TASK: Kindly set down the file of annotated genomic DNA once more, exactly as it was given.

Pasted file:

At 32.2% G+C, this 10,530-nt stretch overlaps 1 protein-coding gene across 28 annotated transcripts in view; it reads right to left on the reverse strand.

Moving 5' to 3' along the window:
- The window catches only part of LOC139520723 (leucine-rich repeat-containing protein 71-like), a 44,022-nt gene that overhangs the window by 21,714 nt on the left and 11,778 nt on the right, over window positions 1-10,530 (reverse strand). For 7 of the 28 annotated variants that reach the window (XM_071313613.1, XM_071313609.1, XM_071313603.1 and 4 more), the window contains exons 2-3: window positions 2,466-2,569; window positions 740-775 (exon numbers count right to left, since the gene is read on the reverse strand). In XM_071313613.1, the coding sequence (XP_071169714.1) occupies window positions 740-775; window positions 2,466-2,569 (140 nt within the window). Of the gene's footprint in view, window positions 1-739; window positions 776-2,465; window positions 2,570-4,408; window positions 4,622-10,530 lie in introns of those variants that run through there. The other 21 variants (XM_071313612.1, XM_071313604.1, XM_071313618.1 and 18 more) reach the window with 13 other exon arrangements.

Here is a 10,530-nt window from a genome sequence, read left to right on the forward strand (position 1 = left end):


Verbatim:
At 32.2% G+C, this 10,530-nt stretch overlaps 1 protein-coding gene across 28 annotated transcripts in view; it reads right to left on the reverse strand.

Moving 5' to 3' along the window:
- The window catches only part of LOC139520723 (leucine-rich repeat-containing protein 71-like), a 44,022-nt gene that overhangs the window by 21,714 nt on the left and 11,778 nt on the right, over window positions 1-10,530 (reverse strand). For 7 of the 28 annotated variants that reach the window (XM_071313613.1, XM_071313609.1, XM_071313603.1 and 4 more), the window contains exons 2-3: window positions 2,466-2,569; window positions 740-775 (exon numbers count right to left, since the gene is read on the reverse strand). In XM_071313613.1, the coding sequence (XP_071169714.1) occupies window positions 740-775; window positions 2,466-2,569 (140 nt within the window). Of the gene's footprint in view, window positions 1-739; window positions 776-2,465; window positions 2,570-4,408; window positions 4,622-10,530 lie in introns of those variants that run through there. The other 21 variants (XM_071313612.1, XM_071313604.1, XM_071313618.1 and 18 more) reach the window with 13 other exon arrangements.

Here is a 10,530-nt window from a genome sequence, read left to right on the forward strand (position 1 = left end):